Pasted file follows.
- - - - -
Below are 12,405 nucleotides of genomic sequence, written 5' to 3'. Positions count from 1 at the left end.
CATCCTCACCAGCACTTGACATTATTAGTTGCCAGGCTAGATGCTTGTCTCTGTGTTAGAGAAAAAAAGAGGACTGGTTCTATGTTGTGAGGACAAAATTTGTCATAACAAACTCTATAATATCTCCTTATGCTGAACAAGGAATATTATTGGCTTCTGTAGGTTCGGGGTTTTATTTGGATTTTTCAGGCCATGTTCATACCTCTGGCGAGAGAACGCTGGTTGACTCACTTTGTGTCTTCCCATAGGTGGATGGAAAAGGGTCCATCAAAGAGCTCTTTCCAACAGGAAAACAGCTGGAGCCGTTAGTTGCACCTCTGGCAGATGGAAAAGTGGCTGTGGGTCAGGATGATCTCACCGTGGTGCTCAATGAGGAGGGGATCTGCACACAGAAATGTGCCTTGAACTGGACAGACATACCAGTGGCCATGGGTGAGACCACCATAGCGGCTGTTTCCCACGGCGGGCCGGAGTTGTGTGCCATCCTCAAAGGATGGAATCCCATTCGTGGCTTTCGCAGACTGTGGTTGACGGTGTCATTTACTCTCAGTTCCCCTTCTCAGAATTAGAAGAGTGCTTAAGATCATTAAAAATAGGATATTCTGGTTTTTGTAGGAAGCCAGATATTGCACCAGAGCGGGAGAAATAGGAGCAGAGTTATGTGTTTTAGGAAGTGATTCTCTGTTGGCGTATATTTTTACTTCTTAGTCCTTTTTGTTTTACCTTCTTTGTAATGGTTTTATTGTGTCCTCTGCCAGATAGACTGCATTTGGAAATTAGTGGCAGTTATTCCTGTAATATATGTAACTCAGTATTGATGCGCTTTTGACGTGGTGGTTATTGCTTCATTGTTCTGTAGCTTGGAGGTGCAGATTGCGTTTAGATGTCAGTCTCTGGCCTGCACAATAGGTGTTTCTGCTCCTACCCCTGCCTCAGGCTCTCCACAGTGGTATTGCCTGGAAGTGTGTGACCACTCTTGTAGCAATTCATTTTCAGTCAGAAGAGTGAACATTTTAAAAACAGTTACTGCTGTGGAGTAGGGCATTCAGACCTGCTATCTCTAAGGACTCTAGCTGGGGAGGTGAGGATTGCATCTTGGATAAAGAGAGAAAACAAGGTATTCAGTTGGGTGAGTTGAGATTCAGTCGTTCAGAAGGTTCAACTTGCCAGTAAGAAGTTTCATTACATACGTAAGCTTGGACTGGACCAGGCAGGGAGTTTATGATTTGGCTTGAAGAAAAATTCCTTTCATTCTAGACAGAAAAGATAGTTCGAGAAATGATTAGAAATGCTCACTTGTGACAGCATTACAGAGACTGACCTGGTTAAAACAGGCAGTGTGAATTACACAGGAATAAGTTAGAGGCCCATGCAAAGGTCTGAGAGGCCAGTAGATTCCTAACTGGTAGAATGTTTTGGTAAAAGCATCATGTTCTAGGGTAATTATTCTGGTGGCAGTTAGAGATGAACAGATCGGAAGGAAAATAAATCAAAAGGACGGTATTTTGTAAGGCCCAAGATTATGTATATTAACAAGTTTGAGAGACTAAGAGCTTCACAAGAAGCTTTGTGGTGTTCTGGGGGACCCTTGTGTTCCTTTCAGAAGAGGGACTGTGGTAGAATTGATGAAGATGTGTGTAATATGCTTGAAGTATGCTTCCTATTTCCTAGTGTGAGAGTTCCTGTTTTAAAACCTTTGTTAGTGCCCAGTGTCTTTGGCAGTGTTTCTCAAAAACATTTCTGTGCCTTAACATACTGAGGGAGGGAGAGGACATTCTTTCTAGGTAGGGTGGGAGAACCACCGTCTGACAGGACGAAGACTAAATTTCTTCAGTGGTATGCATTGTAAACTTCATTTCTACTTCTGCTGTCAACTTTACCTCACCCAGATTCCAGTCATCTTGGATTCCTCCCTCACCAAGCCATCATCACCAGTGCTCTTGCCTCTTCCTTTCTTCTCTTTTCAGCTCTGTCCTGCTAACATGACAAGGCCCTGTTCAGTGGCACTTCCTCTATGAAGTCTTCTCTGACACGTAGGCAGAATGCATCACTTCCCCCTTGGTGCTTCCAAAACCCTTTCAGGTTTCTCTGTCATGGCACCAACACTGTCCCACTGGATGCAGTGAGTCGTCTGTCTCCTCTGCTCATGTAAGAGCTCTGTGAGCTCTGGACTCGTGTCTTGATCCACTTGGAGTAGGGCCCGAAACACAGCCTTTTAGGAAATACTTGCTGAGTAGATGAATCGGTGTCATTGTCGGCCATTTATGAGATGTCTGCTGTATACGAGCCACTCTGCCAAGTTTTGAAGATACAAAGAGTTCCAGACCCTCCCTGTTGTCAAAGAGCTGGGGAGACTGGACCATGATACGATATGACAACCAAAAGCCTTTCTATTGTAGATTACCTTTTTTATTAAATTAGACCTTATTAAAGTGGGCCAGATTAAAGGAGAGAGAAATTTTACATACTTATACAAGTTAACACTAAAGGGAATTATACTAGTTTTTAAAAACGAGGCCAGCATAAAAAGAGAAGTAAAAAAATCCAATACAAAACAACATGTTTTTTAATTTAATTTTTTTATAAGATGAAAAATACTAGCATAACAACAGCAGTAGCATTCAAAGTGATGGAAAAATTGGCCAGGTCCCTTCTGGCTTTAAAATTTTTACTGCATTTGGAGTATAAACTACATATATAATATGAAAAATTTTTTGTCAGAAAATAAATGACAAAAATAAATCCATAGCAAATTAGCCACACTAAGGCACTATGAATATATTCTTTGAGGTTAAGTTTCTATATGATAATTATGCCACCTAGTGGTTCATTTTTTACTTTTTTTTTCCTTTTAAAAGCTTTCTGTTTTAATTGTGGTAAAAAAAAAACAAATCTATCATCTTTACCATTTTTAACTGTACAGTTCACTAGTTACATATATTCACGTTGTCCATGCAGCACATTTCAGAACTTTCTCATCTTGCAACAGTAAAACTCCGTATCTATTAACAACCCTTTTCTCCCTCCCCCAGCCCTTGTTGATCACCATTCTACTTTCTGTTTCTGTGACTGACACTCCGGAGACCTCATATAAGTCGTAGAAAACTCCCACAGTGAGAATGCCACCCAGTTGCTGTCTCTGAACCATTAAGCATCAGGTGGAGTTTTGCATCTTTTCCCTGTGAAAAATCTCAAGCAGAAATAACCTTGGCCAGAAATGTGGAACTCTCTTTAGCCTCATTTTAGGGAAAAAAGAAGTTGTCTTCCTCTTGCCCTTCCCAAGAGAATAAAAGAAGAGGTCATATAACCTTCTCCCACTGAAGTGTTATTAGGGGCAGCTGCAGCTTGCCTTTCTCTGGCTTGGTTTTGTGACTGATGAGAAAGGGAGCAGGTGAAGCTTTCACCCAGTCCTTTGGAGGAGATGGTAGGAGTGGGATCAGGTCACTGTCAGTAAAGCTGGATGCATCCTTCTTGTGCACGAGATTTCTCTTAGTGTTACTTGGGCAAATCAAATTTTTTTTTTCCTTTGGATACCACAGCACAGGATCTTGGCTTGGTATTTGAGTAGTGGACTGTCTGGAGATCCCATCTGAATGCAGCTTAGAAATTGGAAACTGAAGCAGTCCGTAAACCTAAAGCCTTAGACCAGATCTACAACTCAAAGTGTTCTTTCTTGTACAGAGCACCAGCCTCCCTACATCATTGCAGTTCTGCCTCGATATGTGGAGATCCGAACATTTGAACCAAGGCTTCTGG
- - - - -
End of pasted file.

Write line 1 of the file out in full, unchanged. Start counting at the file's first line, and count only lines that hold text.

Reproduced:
Below are 12,405 nucleotides of genomic sequence, written 5' to 3'. Positions count from 1 at the left end.